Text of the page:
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PANAMA MARITIME AUTHORITY


documents in 24 hours. Segumar New York had been reopened under the supervision of Segumar Panama that ‘will strengthen our technical presence for our customers,’ says Linares. Since January 2009, the Bunker 2001


Convention entered force following Panama’s ratification of the Bunker 2001 Convention. All ships registered under the Panama flag will be covered and must present an insurance policy for any environmental contamination caused by accidental fuel leakage or hydrocarbon discharge. They will therefore require additional insurance to cover fuel contamination. In addition to the ship owner, the company or person that charters the vessel, ship manager and the registered owner will have to pay compensation in case of accident or negligence on their part for damages to the environment caused by lubricants and fuel. In addition, Panama


has extended until December 2012, the limit date for all tankers operating with a single hull and navigating Panamanian waters, according to the International Convention for the Prevention of Marine Pollution (MARPOL) Regulations 20 & 21. After that date, all tankers navigating Panamanian waters will be required to have a double hull. It is a primacy of Panama to decide when to extend the operations of single hull tankers and the AMP’s decision will give bunker vessel operators sufficient time to adapt to the new rules, and some respite to bunker barge owners as the conversion to double hull from single hull requires lots of investments. However, under the pressure of some clients and specially the Oil Majors, most companies started to buy double hulls or convert their vessels into double hull. This has made a dramatic change on the age of the fleet. The expansion of the Panama Canal will add a third set of larger and wider locks that will double capacity allowing the passage of post-Panamax vessels. It will have a positive effect on Panama’s bunker sector as more ships will be able to take bunkers in Panama after 2014 when the inauguration of the future locks will take place. Such encouraging forecast has attracted many new players in the market, conservatively


PANAMA MARITIME REVIEW 2011/12


estimated at around 4m metric tonnes to date. One attraction of taking bunkers in Panama is that vessels transiting the waterway have an average 8-10-hour-waiting time before coming into the channel and the locks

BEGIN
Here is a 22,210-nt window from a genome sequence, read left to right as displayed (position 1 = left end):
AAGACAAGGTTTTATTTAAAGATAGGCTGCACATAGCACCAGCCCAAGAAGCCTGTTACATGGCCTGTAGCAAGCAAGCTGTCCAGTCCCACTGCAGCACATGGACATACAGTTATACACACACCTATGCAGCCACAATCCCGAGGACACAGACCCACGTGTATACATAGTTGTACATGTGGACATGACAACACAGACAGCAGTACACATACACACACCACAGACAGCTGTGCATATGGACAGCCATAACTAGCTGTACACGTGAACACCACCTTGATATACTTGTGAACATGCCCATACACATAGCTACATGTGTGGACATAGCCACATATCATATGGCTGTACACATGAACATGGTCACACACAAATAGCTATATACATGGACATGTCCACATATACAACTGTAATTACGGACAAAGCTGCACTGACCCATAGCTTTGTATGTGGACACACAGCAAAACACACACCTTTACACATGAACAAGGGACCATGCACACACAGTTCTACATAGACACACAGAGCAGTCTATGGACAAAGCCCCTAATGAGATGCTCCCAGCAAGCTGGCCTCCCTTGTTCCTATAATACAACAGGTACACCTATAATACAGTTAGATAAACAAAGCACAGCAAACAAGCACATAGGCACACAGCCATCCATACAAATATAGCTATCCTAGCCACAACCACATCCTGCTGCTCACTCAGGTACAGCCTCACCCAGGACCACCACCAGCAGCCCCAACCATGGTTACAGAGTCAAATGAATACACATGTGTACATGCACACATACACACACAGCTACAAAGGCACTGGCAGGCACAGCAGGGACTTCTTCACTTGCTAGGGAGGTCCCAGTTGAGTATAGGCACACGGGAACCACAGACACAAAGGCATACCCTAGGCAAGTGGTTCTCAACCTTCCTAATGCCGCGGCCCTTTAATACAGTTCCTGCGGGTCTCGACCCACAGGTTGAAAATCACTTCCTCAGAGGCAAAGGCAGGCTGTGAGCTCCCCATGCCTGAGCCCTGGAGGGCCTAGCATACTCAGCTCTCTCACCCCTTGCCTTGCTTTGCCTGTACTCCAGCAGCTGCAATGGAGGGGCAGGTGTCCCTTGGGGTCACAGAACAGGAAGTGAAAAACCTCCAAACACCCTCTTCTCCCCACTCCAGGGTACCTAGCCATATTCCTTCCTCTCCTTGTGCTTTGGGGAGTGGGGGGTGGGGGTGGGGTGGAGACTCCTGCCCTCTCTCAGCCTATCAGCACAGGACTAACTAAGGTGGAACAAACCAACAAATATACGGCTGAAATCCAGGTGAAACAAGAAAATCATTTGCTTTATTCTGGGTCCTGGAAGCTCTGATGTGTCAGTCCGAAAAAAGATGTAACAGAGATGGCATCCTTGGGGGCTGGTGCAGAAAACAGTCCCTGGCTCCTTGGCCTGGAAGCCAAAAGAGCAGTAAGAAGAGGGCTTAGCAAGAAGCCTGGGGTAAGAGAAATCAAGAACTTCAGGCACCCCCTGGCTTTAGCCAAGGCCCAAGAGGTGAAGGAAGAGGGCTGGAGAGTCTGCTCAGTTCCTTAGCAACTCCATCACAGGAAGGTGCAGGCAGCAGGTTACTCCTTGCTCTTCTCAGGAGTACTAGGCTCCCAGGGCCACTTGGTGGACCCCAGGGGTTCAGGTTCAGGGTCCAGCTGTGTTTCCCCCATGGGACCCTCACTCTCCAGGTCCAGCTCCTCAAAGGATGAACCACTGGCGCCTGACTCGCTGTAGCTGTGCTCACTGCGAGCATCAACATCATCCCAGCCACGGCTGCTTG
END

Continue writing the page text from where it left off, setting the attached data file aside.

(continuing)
A significant number of international companies want to establish bunkering facilities in Panama.


Panama bunker market is composed


of eight companies that operate 23 vessels, 20 terminals and fuel and marine diesel suppliers. Meanwhile, several new players have come to Panama recently: OW Bunker, Aegean Marine Petroleum Network and Oiltanking. Although bunker storage capacity is 7.2m bbl, investments in the existing terminals and those being built should reach 10.6m bbl capacity in 2012. At the end of 2008, Panama’s Register


passed the IMO voluntary audit with flying colours, receiving a seal of approval that the Register had no breaches of international conventions and codes. The auditors reviewed the procedures and steps that the Authority uses to register and inspect ships, as well as the codes that are used in the country's ports. In late 2005, the IMO adopted a voluntary plan to audit member countries with the aim of verifying the degree of compliance with the agency's regulations regarding safety, environment and labour. In total, the auditors verified Panama's compliance with 12 international conventions, 15 codes and 135 mandatory resolutions of the IMO. Panama, the largest


flag State in the world, with 22% of the world's


during which they will bunker on both entrances of the Canal. ‘We have received a significant number of international companies wanting to establish bunkering facilities in Panama, and we are examining all the requests,’ says Linares. ‘The future of bunkering activities in Panama is very promising,’ he adds. Decal that operates bunker tanks in


Taboguilla Island, at the Pacific entrance of the waterway, received approval to double its capacity to 2.4m barrels and other bunker projects are under construction. Puerto Armuelles on the northwestern Pacific coast, near the existing Petroterminal pipeline linking Charco Azul on the Pacific coast to Chiriqui Grande on the Atlantic coast, is attracting European businessmen and the construction of Melones Oil Terminal, a $80m Panamanian venture with the latest-spec tank farm being built on a 38,700sq mtr island located at the Panama Canal Pacific entrance, should be operating by mid-2012.


merchant fleet flying its flag, was the fourth major shipping country in the world to ratify the Convention, adopted by the 94th International Labour Conference (Maritime) in Geneva in February 2006. It means that seafarers working on more than 40% of the world's merchant fleet will be covered by the decent work requirements of the Maritime Labour Convention, 2006 when it enters into force. Panama has established the tripartite Maritime Labour Commission formed by the State (AMP), employers (Panama Chamber of Shipping) and employees (represented by the ITF) of the maritime sector. Rules and regulations have been approved by the tripartite commission. The AMP through its departments of merchant marine and seafarers has delegated the implementation of the MLC2006 to the Class Societies and Recognised Organisations (ROs). Both Class Societies and ROs are training local technicians for the voluntary certification and guidance to the ship owners before the issuance of certifications required by the Convention. •


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